La Capitana Shipwreck - 8 Reales - Crowned marked with a "L" on the cross side. Partially dated 16(XX). Unusual double strike on shield side.

  • Denomination: 8 Reales 
  • Reign: Philip IV
  • Mint: Potosi
  • Assayer: Not Visible
  • Date: 16(XX)
  • Crown mark: Crowned "L" on Cross side with an unusual double struck shield side. Type "G" 

History: La Capitana was carrying coins that had been crown marked after the Potosi mint Scandal as well as the newly minted coins with the first Pillar and Wave design. 

La Capitana sank in October of 1654 off the coast of Chanduy, Ecuador. The 1,200-ton Spanish galleon was the largest built in Colonial American during the 17th century, and the flagship of the Viceroyalty of Peru and the South Sea Armada. This ship was commissioned to carry Spanish coins including the Potosi Mint scandal coins, the subsequent countermark coins and many other dated from 1649-1654.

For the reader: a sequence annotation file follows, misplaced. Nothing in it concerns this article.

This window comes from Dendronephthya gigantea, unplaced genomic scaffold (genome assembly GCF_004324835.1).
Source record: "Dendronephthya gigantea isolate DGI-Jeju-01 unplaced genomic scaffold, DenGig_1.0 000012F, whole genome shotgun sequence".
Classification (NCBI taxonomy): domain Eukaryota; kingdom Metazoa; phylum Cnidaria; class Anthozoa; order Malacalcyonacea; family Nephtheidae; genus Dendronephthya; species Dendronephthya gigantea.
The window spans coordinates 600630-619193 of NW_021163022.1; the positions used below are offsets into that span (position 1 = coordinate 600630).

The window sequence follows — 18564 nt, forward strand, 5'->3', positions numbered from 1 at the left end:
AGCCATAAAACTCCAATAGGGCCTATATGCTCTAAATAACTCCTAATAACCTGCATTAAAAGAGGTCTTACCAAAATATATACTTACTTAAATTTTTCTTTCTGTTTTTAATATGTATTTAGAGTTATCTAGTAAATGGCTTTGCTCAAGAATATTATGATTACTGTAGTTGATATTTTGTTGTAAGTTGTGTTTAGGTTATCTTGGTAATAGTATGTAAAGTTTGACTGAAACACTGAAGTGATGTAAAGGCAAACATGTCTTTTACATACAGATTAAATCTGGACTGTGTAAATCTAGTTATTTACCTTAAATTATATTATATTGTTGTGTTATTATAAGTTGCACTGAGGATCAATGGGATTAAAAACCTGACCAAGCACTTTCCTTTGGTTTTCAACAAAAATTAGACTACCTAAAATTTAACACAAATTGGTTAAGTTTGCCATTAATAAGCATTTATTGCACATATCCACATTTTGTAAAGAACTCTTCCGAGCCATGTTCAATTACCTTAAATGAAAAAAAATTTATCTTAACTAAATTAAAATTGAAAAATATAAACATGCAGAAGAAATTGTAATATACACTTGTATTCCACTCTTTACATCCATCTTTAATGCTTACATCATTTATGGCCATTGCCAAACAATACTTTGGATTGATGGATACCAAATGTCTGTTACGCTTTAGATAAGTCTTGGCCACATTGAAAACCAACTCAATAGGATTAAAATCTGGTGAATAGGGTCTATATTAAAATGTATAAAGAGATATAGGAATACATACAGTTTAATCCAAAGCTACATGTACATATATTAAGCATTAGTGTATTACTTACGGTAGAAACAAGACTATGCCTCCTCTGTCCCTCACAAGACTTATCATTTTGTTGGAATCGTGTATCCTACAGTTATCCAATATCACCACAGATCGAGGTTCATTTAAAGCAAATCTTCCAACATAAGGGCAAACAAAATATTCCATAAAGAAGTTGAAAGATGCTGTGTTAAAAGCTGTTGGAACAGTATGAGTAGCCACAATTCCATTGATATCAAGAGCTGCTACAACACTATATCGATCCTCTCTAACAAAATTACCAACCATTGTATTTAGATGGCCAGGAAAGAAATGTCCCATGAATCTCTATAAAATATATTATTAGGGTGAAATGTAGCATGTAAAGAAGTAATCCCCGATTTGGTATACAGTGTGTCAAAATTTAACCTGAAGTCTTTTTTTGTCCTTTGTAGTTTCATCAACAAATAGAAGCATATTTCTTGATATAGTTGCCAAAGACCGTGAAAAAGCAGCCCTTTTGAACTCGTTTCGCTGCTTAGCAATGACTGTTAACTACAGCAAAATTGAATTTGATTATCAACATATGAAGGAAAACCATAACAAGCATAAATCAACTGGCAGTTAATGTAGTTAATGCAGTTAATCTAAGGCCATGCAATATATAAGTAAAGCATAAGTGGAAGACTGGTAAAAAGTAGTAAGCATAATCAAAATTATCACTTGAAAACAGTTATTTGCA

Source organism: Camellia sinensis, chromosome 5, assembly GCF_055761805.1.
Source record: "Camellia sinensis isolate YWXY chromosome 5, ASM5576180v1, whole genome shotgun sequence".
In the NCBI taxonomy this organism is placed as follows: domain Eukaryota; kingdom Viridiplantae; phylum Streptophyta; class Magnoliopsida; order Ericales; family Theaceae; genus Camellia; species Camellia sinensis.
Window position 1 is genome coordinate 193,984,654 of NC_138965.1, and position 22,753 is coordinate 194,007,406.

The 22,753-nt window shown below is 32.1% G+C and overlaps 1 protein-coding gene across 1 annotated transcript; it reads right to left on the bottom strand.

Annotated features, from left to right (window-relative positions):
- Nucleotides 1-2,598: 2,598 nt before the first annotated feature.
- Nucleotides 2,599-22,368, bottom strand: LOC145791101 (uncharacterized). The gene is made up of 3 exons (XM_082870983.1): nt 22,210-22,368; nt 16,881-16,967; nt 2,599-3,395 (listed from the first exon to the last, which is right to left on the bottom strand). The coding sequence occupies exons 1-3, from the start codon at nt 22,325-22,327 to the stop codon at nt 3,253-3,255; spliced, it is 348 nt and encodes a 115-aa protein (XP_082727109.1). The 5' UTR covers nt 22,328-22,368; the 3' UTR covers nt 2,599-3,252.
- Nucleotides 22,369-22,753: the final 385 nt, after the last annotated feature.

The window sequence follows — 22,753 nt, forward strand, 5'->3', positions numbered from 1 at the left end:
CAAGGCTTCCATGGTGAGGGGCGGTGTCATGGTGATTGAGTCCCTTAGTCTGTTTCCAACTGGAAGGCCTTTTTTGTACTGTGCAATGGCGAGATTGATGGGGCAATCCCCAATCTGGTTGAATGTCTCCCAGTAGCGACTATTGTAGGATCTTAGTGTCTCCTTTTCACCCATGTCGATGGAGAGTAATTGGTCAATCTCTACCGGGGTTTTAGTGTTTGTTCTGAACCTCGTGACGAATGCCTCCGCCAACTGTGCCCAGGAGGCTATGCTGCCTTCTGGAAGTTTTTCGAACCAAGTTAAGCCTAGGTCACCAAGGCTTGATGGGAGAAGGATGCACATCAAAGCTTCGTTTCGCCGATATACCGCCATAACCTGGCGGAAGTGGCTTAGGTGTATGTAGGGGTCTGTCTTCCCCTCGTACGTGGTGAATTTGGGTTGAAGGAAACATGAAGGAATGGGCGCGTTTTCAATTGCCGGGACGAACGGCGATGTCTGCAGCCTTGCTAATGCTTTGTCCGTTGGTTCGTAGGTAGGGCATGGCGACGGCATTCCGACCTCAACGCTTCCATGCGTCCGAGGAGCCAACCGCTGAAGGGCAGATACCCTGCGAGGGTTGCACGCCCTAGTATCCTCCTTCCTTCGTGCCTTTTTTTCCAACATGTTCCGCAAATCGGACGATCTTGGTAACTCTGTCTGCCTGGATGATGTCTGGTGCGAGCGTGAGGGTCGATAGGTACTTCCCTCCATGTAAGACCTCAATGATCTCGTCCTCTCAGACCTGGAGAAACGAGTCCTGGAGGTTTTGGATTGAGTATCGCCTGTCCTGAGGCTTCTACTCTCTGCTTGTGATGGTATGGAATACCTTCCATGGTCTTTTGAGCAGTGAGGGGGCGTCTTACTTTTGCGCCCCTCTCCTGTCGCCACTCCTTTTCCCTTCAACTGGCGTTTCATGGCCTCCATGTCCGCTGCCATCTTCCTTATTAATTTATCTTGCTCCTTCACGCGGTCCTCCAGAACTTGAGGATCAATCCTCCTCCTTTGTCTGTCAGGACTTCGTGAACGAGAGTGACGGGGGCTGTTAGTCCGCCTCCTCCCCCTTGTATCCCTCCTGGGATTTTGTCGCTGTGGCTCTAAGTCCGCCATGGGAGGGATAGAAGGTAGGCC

The galleon overburdened with unregistered goods which many say contributed to the sinking, and backed by testimonies of the crew itself, led to the greatest loss in silver coinage of any Spanish galleon of the time. It was said the crew members could not even lower the anchors because there was so much treasure stacked on the anchor cables. At least 20 people died in their attempt to swim to shore. 

All attempts to find the shipwreck failed until the location was made by Sub-America Discoveries, INC in November of 1996.